Public law or public suggestion
A couple weeks ago I observed an odd committee hearing, in which U.S. senators questioned executive branch officials about the extent of their legal authority. Senators’ views ranged from “I think they have overstepped their bounds” to “I think they are well within their purview.” Most said, “This is not what Congress intended,” while one argued, “The law is sufficiently vague to justify that interpretation” — as if vagueness is a desirable goal.
The hearing was on a new proposal from the U.S. Fish and Wildlife Service, affecting how the agency plans to regulate private activity on private land where endangered species are present.
The Endangered Species Act is known as Public Law 93-205, not Public Suggestion 93-205. The law recognizes that normal activities on private land (farming, ranching, mining, drilling, logging, manufacturing, power generation, and others) might unavoidably harm listed species in the ordinary course of business — not reducing the entire species, but possibly killing a few individual plants or animals. So the law allows permits for “incidental take” of species, as long as there is reasonable mitigation. That seemingly reasonable concept has been the subject of innumerable lawsuits and hundreds of pages of regulations and court orders. What exactly constitutes reasonable mitigation?
Landowners are expected at least to try to minimize their impacts, and rectify the damage when possible. Generally, that means replacing lost habitat. Both sides seem to agree that the law requires the agency to approve “take” permit applications if “the applicant will, to the maximum extent practicable, minimize and mitigate the impacts of such taking.” That has been the understanding for more than 40 years. Now the Fish and Wildlife Service wants to re-interpret that common-sense provision to address “cumulative” impacts. That could mean an individual landowner might not be required simply to mitigate his own damage, but also that of other owners whose activities are completely unrelated, and over which the new applicant has no control. Some activity contributing to this “cumulative” impact may have occurred decades ago, so the new interpretation gives a pass to landowners who caused environmental harm earlier. The new standard would not just require mitigation, but a “net benefit” to the species. Thus, mitigating your own action isn’t enough. You must also help recover the species as a whole, shifting that burden off the government and onto individual landowners for the first time.
Incongruously, much of the Senate hearing centered on the new rule’s impact not on endangered species, but on climate change. Once again battle lines were drawn between those who worry about man-made global warming and those who do not. Reasonable people disagree on that mega-issue, but most agree that solving a global issue is a global responsibility. It is not really a fair measure of whether a particular farmer’s irrigation practices may be allowed to disturb a particular field mouse (an actual interpretation of the law that threatened Colorado agriculture a few years ago).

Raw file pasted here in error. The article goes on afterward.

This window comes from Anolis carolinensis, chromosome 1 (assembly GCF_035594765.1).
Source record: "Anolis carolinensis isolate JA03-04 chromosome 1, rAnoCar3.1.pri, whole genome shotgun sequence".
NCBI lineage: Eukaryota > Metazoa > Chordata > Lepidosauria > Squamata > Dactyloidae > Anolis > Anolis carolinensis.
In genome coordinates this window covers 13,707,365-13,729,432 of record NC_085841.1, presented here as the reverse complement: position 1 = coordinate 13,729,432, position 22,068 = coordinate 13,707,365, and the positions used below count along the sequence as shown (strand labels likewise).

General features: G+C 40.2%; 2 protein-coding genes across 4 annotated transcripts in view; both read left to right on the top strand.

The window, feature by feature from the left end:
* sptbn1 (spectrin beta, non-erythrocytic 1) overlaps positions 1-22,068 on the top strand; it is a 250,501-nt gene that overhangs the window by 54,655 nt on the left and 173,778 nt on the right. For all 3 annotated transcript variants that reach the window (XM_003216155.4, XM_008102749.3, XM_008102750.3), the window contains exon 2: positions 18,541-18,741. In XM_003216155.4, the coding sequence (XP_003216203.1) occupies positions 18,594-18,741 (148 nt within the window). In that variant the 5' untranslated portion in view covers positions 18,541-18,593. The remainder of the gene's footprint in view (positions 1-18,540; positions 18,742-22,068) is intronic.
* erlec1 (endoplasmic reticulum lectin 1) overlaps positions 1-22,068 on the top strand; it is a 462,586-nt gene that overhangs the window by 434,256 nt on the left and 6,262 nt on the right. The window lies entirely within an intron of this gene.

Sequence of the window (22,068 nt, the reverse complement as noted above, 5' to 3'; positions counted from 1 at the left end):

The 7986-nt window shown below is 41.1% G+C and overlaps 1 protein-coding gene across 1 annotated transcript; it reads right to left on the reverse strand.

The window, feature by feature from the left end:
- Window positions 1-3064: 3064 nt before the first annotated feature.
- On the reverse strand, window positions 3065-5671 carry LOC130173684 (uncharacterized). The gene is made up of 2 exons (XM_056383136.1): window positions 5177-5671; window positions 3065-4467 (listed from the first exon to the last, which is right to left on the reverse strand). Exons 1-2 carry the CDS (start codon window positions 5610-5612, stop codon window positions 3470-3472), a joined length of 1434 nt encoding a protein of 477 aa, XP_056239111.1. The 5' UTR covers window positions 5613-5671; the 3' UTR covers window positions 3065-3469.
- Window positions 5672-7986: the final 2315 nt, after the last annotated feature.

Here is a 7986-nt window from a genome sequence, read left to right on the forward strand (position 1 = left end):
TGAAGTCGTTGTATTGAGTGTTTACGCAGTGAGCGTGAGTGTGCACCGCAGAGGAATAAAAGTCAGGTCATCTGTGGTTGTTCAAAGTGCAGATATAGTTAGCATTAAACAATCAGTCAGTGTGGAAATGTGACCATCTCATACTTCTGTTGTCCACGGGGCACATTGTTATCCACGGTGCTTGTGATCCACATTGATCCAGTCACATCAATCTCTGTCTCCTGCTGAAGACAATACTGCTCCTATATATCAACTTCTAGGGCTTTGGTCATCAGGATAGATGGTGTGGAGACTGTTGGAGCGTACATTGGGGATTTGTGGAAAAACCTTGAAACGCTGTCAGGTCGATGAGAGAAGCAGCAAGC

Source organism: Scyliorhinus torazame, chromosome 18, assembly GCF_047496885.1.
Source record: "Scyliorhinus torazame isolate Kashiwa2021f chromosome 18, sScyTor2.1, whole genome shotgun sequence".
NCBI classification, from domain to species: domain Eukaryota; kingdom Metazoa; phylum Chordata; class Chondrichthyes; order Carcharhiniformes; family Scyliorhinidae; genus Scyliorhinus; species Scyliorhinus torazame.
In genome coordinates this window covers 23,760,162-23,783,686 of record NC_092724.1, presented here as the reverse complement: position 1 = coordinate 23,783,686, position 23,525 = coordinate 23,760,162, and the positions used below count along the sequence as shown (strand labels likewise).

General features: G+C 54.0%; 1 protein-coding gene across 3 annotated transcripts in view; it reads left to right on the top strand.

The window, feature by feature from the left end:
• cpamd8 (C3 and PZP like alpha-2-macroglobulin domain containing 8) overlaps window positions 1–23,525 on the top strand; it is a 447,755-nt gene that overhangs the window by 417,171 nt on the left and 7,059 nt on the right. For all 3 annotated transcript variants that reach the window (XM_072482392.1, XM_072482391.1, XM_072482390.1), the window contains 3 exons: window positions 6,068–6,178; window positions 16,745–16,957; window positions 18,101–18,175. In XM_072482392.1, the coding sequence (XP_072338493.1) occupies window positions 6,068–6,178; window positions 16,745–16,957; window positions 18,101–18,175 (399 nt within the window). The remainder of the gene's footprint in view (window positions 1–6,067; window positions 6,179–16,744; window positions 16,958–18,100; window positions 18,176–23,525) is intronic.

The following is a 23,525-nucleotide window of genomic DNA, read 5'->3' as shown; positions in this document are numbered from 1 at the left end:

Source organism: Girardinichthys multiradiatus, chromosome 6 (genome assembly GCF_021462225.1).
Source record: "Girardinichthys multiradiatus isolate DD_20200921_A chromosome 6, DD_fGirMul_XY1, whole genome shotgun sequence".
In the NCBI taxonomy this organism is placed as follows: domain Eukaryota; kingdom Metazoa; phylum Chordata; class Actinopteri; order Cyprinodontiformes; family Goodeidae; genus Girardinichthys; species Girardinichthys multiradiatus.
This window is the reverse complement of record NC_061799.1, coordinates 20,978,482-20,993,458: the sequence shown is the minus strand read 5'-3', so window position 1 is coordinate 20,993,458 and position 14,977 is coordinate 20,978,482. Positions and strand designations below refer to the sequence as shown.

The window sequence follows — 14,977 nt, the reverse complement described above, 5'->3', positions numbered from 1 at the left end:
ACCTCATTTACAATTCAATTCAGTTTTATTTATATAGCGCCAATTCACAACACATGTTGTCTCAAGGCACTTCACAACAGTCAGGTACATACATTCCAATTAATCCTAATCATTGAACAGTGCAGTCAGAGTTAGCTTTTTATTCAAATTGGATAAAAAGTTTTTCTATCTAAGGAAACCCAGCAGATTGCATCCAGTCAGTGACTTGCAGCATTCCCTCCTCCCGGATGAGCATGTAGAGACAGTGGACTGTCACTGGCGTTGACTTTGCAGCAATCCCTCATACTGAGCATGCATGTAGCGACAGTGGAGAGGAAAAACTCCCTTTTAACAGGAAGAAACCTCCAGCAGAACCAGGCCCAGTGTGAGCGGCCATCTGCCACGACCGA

For me, however, the most glaring issue at hand was never even raised in the hearing. Who decides whether to implement policies that could upend founding principles, kill jobs, and profoundly alter the nation’s economy? It was embarrassing to watch United States senators quizzing mid-level bureaucrats about what the law says, and whether they have the legal authority claimed. If the Congress that writes the law is unclear about what it says, who is supposed to figure it out? Check the Constitution. The U.S. Fish and Wildlife Service is not mentioned there — the U.S. Senate is.
Nevertheless, Senators who think the new rule is an overreach of power were reduced to asking that the agency “take their concerns into consideration before going forward” with a final decision. Senators’ opinions are marginally interesting, but the final decision belongs to a bureau chief.
I know reining in the bureaucracy is not easy. I worked in the Senate for a decade, so I understand the filibuster and other partisan tactics that complicate the process. It was intended that way, to protect the public against rash laws passed in the heat of the moment. Today that has become an excuse for Congress not acting. In fact, it is a handy political cover behind which members can hide. Like most Americans, I am weary of elected officials shrugging off criticism by blaming agencies they cannot control. If such decisions are to be made entirely by bureau chiefs, perhaps we should be electing them, as we do senators. Or do we really intend that Constitutionally enacted laws are mere suggestions?
Greg Walcher is president of the Natural Resources Group and author of “Smoking Them Out: The Theft of the Environment and How to Take it Back.” He is a Western Slope native.